We are similarly unconvinced by Nash's other arguments. Nash points to instances where Lees criticized him for “physical dexterity issues,” an “inability to think on his feet,” and “stubbornness” to suggest Lees harbored ageist stereotypes that motivated his decision. However unlike the cases Nash cites, see, e.g., Hilde v. City of Eveleth, 777 F.3d 998, 1005-06 (8th Cir. 2015) (retirement age), these statements are generic workplace criticisms used to explain many terminations regardless of the employee's age. That these comments were not directed at the younger interns does not suggest they were age-based, but only that Lees did not think these issues similarly plagued their performance. Nash also suggests he is entitled to a favorable inference because neither Lees nor Wright immediately denied his allegations of age discrimination at the termination meeting. The two cases Nash cites to support this proposition—Baxter v. Palmigiano, 425 U.S. 308, 316-20 (1976), and National Acceptance Co. of America v. Balthalter, 705 F.2d 924, 926-30 (7th Cir. 1983)—were both rooted in Fifth Amendment principles that are not applicable here. Allowing for any sort of adverse inference would be unsupported by law and seemingly require employers to risk further escalation of an already tense situation by engaging with a distressed employee upon termination. We think it unwise to create such a rule.

Whatever small amount of combined probative value the above-described evidence has is eroded when we apply two well-established presumptions to the undisputed facts at hand. First, it is significant that Nash was hired and fired “ ‘within a relatively short period of time.’ ” Arraleh v. County of Ramsey, 461 F.3d 967, 976 (8th Cir. 2006) (quoting Herr v. Airborne Freight Corp., 130 F.3d 359, 363 (8th Cir. 1997)); accord Haigh v. Gelita USA, Inc., 632 F.3d 464, 470 (8th Cir. 2011) (“ ‘We have noted it is unlikely a supervisor would hire an older employee and then discriminate on the basis of age, and such evidence creates a presumption against discrimination.’ ” (quoting Fitzgerald v. Action, Inc., 521 F.3d 867, 877 (8th Cir. 2008))); Lowe v. J.B. Hunt Transp., Inc., 963 F.2d 173, 175 (8th Cir. 1992) (“It is simply incredible, in light of the weakness of plaintiff's evidence otherwise, that the company officials who hired him at age fifty-one had suddenly developed an aversion to older people less than two years later.”). Second, the fact Lees himself was only five years younger than Nash when he made the decision both to hire and fire Nash also “run[s] counter to any reasonable inference of discrimination based on age.” Rothmeier v. Inv. Advisers, Inc., 85 F.3d 1328, 1337 (8th Cir. 1996); see also Bone, 686 F.3d at 956 n.3; Lowe, 963 F.2d at 174-75.

Nash attempts to avoid these presumptions by arguing they do not apply to MHRA claims, but “[t]he Minnesota Supreme Court has held time and again that MHRA claims are to be construed in accordance with federal precedent. We see no reason why the Minnesota Supreme Court would deviate from federal precedent now.” Rothmeier, 85 F.3d at 1338-39 (citation omitted) (applying these presumptions to both the ADEA and MHRA). Nash also suggests such presumptions are improper under Tolan v. Cotton, 572 U.S. ____, 134 S. Ct. 1861 (2014), and Torgerson, 643 F.3d at 1043, but this argument does not move the needle. Those cases merely remind us that we are not to credit Optomec's version of disputed facts, see Tolan, 572 U.S. at ____, 134 S. Ct. at 1868, or treat motions for summary judgment more harshly in the employment-discrimination context, see Torgerson, 643 F.3d at 1043. See generally Fed. R. Civ. P. 56(a). Here it is undisputed that Nash was hired to be an intern (age 54), hired permanently (age 55), and fired (age 55), all by the similarly aged Lees and all events occurring within less than a year. Looking to these facts and applying these presumptions does not run contrary to Rule 56, Tolan, or Torgerson. Cf. Buytendorp v. Extendicare Health Servs., Inc., 498 F.3d 826, 836 (8th Cir. 2007) (noting “[w]e need not ignore undisputed facts” at the summary judgment stage).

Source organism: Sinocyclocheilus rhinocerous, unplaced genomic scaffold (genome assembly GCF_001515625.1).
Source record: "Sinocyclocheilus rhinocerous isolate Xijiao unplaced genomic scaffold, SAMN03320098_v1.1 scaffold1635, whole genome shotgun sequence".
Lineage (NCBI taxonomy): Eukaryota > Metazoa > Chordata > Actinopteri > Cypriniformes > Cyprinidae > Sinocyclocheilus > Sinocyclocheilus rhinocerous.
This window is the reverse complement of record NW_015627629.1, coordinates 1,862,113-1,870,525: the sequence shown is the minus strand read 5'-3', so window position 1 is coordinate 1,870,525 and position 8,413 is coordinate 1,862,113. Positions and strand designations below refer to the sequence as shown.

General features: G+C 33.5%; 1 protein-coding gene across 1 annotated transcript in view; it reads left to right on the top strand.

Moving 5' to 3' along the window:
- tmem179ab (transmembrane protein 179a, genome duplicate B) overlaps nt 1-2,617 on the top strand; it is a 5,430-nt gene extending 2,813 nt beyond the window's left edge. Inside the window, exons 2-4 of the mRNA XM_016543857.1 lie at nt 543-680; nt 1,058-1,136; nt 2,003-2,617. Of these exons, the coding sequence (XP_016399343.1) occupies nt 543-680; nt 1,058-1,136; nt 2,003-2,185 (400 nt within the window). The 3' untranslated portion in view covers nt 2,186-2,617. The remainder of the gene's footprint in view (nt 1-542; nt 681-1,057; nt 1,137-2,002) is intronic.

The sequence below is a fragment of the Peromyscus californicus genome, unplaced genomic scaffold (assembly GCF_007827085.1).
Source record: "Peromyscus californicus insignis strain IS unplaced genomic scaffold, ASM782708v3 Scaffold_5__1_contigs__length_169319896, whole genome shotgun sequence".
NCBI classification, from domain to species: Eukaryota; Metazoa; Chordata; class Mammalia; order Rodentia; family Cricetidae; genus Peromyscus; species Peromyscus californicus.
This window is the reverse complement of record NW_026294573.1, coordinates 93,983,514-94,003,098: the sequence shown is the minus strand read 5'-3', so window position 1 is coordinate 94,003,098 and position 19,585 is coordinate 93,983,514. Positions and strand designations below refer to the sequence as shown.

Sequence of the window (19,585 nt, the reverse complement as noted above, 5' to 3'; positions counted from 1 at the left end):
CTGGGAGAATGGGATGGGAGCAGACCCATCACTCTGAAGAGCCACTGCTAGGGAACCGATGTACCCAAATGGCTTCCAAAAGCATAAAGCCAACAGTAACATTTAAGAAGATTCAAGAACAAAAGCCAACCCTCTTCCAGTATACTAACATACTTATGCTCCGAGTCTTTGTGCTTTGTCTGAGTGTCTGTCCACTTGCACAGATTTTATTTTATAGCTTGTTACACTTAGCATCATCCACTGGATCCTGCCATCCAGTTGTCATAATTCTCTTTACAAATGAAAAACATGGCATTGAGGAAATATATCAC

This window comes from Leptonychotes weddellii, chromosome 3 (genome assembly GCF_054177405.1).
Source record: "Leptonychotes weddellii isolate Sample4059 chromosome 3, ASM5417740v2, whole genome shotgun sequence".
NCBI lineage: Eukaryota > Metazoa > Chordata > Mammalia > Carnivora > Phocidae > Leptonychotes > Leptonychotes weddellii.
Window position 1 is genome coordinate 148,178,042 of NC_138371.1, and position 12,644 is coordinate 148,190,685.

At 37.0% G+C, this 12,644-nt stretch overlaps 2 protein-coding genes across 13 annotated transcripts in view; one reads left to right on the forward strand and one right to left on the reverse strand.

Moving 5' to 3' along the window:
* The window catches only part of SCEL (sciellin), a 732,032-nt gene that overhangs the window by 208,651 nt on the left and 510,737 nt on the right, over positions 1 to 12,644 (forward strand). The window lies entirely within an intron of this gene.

We conclude Nash failed to present sufficient evidence to raise a genuine issue for trial as to whether Optomec discriminated against him on the basis of age. Therefore, we affirm.


1.   The Honorable Richard H. Kyle, United States District Judge for the District of Minnesota.

2.   Evans began working for Optomec before Nash did, and became an engineer with the company after his internship ended. Pei was hired shortly after Nash, and left in December 2013. Bakke began his internship in January 2014, and accepted employment elsewhere after his internship ended in August 2014.

3.   Nash brought this action in state court, but Optomec—a Delaware corporation with its principal place of business in New Mexico—removed the case to federal court. See 28 U.S.C. § 1332(a)(1) (diversity jurisdiction); id. § 1441 (removal).

4.   One possible exception relates to Nash's ultimate burden under the MHRA. Optomec calls for the but-for standard applicable to ADEA plaintiffs. See, e.g., Rahlfv. Mo-Tech Corp., 642 F.3d 633, 636-37, 636 n.2 (8th Cir. 2011). Nash counters that MHRA plaintiffs need only show age was a “motivating factor.” See, e.g., Noreen v.PharMerica Corp., 833 F.3d 988, 992-94 (8th Cir. 2016). The district court took the prudent approach by applying the “less-stringent ‘motivating factor’ standard,” and we will do the same because we agree Optomec is entitled to summary judgment under either standard.

RILEY, Chief Judge.